I’ll miss seeing my classmates and reminiscing about our college days. My regret would be greater, however, if I were to pretend that I was happy to be there, in the shadow of Mead Chapel, the scene of the College’s expunction of the Governor’s legacy.
Time to call bullshit.
Douglas may have skipped his class reunion, but he gave no indication that he would give up the “Executive in Residence” title he’s enjoyed at Middlebury since 2011, or that he would cease his part-time teaching role. Apparently he’s not too upset about being “in the shadow of Mead Chapel” to completely absent himself from campus.
Ever notice how almost every photograph of former Vermont governor Jim Douglas looks the same? The not-quite-convincing smile, the middle-disance stare, the resolutely dead eyes? It’s almost as if he’s thinking to himself, “I wonder what puppy tastes like.”
Well, something has finally shattered that phlegmatic exterior. What, might you ask, is capable of piercing Douglas’ impregnable fortress of blanditude?
An alleged insult against a dead white guy.
Douglas, who could have had his pick of Vermont media outlets to carry his thoughts, took to the digital-only pages of the New York Sun, a conservative outlet that has nothing to do with the original city paper, to post his screed about why he’d decided to boycott his 50th class reunion at Middlebury College.
He did so because the college had the temerity to rename the Mead Memorial Chapel. It had borne the name of former Vermont governor John Mead, but the college took down his name because, uhh, Mead had been a proponent of eugenics.
Pish tush, says Douglas. A lot of people were pro-eugenics in the early 20th Century. And aside from that little flaw, Douglas says, Mead was “a decent man, as well as a generous benefactor” and a veteran of the Civil War to boot.
Problem is, John Mead wasn’t just some random dude who thought the gene pool needed a little purification. He used his platform as governor to call for an official policy of eugenics in Vermont, which led to one of the darkest periods in our history.
[In 1912,] Mead gave a farewell address to the Vermont Legislature in which he advocated for the use of eugenic theory in creating legislation and policy. His comments in that speech about marriage restrictions, segregation and sterilization inspired the research behind the Eugenics Survey of Vermont and led to the legalization of voluntary eugenical sterilization two decades later.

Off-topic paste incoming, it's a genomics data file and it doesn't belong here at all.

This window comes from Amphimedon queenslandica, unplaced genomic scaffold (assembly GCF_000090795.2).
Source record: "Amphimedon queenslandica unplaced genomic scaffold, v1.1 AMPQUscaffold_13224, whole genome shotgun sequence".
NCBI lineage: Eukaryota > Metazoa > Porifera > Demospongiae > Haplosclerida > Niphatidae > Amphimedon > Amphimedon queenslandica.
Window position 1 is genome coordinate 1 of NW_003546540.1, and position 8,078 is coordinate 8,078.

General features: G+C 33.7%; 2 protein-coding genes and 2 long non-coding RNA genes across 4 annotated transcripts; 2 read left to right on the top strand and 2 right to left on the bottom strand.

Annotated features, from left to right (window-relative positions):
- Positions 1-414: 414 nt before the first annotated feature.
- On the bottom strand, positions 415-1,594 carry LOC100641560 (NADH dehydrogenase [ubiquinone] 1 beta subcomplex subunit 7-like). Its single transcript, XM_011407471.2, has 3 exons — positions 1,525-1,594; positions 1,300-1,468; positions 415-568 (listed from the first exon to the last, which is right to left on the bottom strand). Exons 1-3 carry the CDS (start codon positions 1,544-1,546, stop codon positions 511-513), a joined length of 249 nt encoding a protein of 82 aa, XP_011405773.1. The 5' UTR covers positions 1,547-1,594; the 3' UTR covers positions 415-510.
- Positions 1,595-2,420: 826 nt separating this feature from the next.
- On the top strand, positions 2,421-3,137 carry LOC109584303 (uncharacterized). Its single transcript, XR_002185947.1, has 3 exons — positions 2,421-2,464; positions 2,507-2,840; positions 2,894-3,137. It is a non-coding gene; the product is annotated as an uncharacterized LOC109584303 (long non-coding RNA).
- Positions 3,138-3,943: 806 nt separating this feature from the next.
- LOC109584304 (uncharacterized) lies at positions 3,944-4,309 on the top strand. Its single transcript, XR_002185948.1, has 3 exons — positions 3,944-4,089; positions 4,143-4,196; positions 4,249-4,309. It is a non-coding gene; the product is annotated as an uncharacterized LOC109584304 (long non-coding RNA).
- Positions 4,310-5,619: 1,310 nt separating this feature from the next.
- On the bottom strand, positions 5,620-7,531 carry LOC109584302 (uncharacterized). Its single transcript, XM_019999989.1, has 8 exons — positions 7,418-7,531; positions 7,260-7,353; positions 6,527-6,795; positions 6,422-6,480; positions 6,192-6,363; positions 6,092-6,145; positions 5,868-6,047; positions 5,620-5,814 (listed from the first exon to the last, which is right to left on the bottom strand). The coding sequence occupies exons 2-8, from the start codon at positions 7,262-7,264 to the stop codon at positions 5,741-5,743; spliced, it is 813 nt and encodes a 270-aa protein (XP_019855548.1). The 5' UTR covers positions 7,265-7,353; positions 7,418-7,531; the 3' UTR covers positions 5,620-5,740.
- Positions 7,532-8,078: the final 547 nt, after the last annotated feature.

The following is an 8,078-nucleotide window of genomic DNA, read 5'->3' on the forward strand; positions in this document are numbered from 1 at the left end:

Poor, poor, misunderstood Liz Cady. The person who courted controversy with her dog whistles about critical race theory and Black Lives Matter and, lest we forget, brought disgrace on her community by comparing BLM to Nazism, has up and quit. She resigned from the school board after little more than a year in office.
What a trooper.
Of course, it’s pretty much S.O.P. for right-wing culture warriors to screech at the slightest criticism while liberally defaming anyone else. How many January 6 insurrectionists have folded quietly in the face of 45 days in jail or some such? Pretty much all of ’em.
Let’s set aside the offensiveness that Cady tries to erase from her tenure, just for a moment, and simply say this: Democracy is hard. If you want to reform a public body, you’d best be willing to get in the trenches and be prepared for a long battle with an uncertain endpoint. Especially if the others on the body don’t share your views.
Even more so when a slate of like-minded candidates went down to defeat in this spring’s election. Sorry to say it, but the voters have spoken and Cady’s viewpoint did not carry the day. That doesn’t doom her cause to defeat, but it is a definite setback and it made her task that much more difficult. Difficult enough that she turned tail and ran.
And tried to frame herself as martyr and victim in the process. Pathetic.
As the Legislature winds down, the political news is coming thick and fast. Got several items worthy of comment including Gov. Phil Scott’s generic condemnation of persons unknown, a better use for the state’s “extra” money, three potentially interesting House races, and a depressingly rote report on last night’s Congressional debate. Let’s GOOOO!!!